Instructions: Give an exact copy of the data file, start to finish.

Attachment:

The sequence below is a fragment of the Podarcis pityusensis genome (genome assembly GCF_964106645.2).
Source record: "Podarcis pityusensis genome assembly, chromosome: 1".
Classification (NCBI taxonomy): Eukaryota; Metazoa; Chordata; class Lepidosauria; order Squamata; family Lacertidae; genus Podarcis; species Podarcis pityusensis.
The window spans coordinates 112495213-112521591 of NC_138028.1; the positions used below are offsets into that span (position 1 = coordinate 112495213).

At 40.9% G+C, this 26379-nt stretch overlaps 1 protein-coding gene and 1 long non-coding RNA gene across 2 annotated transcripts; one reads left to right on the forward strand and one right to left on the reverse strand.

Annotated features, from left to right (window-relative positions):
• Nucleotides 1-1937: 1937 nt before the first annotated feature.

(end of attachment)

The sequence below is a fragment of the Podarcis pityusensis genome (genome assembly GCF_964106645.2).
Source record: "Podarcis pityusensis genome assembly, chromosome: 1".
Classification (NCBI taxonomy): Eukaryota; Metazoa; Chordata; class Lepidosauria; order Squamata; family Lacertidae; genus Podarcis; species Podarcis pityusensis.
The window spans coordinates 112495213-112521591 of NC_138028.1; the positions used below are offsets into that span (position 1 = coordinate 112495213).

At 40.9% G+C, this 26379-nt stretch overlaps 1 protein-coding gene and 1 long non-coding RNA gene across 2 annotated transcripts; one reads left to right on the forward strand and one right to left on the reverse strand.

Annotated features, from left to right (window-relative positions):
• Nucleotides 1-1937: 1937 nt before the first annotated feature.